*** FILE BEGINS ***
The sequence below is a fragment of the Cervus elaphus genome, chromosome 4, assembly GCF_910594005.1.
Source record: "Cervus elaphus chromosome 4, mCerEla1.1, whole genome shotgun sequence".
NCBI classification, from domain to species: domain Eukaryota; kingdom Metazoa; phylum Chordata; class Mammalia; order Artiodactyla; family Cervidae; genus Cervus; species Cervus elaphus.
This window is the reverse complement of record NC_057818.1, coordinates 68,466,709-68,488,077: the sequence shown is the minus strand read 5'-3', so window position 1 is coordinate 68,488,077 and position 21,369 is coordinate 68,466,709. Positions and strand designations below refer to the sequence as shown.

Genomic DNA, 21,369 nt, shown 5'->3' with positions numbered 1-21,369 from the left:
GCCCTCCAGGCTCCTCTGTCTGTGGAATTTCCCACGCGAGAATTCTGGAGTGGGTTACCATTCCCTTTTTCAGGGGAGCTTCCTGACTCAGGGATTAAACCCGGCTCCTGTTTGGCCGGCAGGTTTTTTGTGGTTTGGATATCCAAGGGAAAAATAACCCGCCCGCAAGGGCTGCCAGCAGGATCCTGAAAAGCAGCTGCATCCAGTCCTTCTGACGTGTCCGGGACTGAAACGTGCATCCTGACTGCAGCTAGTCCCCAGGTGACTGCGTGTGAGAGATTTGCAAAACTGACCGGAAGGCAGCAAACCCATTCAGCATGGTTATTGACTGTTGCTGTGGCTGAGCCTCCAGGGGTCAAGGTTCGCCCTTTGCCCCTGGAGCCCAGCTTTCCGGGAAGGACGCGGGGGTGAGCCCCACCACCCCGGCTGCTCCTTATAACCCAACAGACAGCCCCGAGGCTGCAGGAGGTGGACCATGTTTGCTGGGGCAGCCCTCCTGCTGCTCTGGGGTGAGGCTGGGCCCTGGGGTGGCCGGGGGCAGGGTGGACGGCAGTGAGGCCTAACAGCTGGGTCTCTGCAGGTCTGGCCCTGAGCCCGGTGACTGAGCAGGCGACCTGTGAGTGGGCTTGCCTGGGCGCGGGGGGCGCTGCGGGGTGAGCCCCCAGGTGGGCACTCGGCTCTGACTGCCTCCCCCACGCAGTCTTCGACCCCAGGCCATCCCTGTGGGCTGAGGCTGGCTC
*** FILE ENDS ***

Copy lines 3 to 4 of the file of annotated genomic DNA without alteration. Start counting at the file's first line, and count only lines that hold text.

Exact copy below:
NCBI classification, from domain to species: domain Eukaryota; kingdom Metazoa; phylum Chordata; class Mammalia; order Artiodactyla; family Cervidae; genus Cervus; species Cervus elaphus.
This window is the reverse complement of record NC_057818.1, coordinates 68,466,709-68,488,077: the sequence shown is the minus strand read 5'-3', so window position 1 is coordinate 68,488,077 and position 21,369 is coordinate 68,466,709. Positions and strand designations below refer to the sequence as shown.